Sallust’s Account of Corruption and Its Western Accomplices
The axiom, ‘it takes two to tango’ may fittingly describe how corruption thrives. While demonstrably endemic in and seemingly generic to Africa, the ancient history of corruption depicts active participation of Western accomplices; collaborators, who perpetrated and advanced their political interests with the proceeds of sleaze. This article, using the Roman historian Sallust’s Bellum Iugurthinum (The War with Jugurtha), employs interpretive approach to highlight how an African monarch was spurred on by corrupt leading Roman senator, who treated public assets as personal property, to recklessly pursue his political ambition. The article highlighted how Roman soldiers introduced the use of money in seeking power to Jugurtha and the stages of the former’s duplicity in the prolonged African conflicts. With evidence to support Jugurtha’s description of Rome in her corrupt state as ‘urbem venalem et mature perituram, si emptorem invenerit’ (a city for sale and doomed to speedy destruction if it finds a purchaser- Sallust, Jugurthine War 35.10), the conclusion is: the African ruler got in the Roman senate a viral school of bribery. Interestingly, the episode of corruption ended when the will of the corrupt Roman senators was thwarted. Therefore, mitigating corruption could begin from the West that hosts its influential accomplices.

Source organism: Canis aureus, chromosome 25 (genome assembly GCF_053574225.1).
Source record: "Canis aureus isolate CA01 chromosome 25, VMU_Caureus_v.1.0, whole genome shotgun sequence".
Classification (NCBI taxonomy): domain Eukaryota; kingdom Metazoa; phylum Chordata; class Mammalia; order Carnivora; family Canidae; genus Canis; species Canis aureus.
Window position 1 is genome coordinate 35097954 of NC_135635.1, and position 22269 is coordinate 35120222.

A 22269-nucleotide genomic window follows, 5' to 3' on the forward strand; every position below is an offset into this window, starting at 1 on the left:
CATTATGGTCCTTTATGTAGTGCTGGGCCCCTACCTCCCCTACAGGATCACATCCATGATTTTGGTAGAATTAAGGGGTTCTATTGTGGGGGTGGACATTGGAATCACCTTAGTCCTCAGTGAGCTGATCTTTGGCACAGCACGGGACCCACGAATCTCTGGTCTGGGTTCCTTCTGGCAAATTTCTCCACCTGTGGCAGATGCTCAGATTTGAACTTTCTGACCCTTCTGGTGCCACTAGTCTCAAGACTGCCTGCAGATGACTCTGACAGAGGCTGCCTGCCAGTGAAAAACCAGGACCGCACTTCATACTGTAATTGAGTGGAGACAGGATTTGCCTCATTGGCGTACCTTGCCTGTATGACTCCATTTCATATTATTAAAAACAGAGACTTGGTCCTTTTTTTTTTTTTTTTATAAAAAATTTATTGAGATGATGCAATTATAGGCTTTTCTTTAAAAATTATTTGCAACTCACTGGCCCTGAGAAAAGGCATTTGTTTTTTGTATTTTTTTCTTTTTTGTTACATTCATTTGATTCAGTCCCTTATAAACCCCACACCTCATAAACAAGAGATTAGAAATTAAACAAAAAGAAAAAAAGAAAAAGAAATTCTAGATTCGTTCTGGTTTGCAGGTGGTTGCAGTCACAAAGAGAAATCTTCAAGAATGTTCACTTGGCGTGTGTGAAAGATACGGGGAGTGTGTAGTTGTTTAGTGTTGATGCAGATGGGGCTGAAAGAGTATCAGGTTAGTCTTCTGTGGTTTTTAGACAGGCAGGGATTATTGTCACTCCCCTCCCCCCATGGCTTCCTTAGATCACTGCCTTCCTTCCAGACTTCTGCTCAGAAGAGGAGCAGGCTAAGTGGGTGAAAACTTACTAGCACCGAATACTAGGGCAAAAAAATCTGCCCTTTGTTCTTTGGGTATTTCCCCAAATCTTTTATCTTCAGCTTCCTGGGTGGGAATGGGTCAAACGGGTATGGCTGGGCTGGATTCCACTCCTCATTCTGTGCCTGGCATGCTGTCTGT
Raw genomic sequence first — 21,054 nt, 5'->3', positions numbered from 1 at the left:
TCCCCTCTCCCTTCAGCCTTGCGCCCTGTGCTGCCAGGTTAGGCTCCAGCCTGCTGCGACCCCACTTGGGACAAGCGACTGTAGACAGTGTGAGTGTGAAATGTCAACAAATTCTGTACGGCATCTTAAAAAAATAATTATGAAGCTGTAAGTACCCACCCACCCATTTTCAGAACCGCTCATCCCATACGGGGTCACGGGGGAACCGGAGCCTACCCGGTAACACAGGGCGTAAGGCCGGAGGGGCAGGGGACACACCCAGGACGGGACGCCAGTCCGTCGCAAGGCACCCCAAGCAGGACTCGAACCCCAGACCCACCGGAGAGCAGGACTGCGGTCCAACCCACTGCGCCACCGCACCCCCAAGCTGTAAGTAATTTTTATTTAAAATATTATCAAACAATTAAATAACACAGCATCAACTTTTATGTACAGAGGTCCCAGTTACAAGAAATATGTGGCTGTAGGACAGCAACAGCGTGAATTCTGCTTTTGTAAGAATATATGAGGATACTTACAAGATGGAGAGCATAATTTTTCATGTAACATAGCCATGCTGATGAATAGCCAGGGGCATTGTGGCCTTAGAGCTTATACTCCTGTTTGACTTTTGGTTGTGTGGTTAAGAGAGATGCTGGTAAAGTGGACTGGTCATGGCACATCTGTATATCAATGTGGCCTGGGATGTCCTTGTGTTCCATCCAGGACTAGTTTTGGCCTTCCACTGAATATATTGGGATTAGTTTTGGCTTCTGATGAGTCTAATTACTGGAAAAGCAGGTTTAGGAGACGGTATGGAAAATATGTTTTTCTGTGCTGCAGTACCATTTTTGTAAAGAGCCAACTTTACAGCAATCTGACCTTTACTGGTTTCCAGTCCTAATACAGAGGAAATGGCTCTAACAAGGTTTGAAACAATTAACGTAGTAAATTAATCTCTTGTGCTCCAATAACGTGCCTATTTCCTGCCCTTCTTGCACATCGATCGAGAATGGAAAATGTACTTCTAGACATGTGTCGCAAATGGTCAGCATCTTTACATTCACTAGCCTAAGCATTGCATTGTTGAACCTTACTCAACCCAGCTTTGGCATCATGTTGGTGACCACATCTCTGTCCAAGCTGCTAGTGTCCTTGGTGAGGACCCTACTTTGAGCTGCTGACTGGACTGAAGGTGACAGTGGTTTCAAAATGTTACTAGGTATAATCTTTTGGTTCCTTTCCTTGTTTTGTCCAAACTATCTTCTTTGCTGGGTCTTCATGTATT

Key words: Africa, Corruption, Sallust, Western Collaborators
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